There are couple of breakthroughs this week in the direct solar to hydrogen production arena that are worth mentioning. One method involves a 100 Kw pilot plant in Germany and the other method also has German roots and involves a new autobon nitride catalyst for splitting water.
Researchers at the German Aerospace Center have successfully scaled up a 10 Kw solar-hydrogen pilot plant into a 100 kilowatt . The solar thermal reactor splits water using heat without needing to create electricity first.
This pilot plant is part of the European HYDROSOL II project. In the months to come the direct solar to hydrogen pilot plant will be stepped up to find which materials work optimally as solar absorbers. Since this 100 Kw plant was created in modular style it can be easily scaled up to a megawatt station if need be.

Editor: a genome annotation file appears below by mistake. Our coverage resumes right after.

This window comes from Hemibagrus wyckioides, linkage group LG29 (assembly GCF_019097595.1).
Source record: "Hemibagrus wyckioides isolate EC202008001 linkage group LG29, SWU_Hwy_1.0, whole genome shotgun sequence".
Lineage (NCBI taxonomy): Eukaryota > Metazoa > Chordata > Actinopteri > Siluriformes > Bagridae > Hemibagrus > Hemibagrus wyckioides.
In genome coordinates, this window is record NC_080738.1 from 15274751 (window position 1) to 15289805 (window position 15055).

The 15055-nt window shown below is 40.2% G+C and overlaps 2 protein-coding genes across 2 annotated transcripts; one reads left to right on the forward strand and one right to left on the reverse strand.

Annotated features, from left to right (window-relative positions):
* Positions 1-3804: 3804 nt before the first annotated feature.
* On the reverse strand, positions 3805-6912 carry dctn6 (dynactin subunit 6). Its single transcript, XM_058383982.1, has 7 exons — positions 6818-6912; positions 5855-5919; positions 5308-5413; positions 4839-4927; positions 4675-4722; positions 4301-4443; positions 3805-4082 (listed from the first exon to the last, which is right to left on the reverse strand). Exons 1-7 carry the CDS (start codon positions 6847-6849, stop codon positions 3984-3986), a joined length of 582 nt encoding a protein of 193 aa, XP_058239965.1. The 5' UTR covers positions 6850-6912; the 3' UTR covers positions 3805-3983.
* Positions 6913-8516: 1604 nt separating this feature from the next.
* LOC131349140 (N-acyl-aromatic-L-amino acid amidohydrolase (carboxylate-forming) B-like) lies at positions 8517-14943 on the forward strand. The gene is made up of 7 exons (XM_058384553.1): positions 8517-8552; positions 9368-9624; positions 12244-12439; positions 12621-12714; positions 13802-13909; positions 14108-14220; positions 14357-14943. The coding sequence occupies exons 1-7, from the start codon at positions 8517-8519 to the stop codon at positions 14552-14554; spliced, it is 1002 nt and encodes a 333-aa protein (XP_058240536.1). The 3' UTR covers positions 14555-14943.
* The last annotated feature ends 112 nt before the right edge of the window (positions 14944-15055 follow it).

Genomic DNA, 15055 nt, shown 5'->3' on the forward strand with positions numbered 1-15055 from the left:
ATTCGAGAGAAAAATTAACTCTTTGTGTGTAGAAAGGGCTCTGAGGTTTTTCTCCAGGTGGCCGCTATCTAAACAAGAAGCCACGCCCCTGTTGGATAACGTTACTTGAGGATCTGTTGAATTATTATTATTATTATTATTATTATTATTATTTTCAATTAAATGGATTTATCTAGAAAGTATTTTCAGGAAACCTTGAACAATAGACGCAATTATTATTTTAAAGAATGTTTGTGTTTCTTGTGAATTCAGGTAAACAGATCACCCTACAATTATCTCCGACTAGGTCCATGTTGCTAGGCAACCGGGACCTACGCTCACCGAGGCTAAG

The other breakthrough I had previously mentioned involves finding a new non-platinum or rare metal catalyst to use when splitting hydrogen from water. Chemist Xinchen Wang, of the Max-Planck Institute in Germany and Fouzhou University in China has discovered that an inexpensive catalyst works efficiency in creating hydrogen.
This autobon nitride material has been polymerized to a form similar to graphite. The reaction is assisted by both visible and ultraviolet light giving it a wider range than many other catalysts.
Now, if we could just get these two sets of German researchers together and combine forces, we could all see another ray of hope when it comes to the commercialization of direct solar to hydrogen production in the very near future.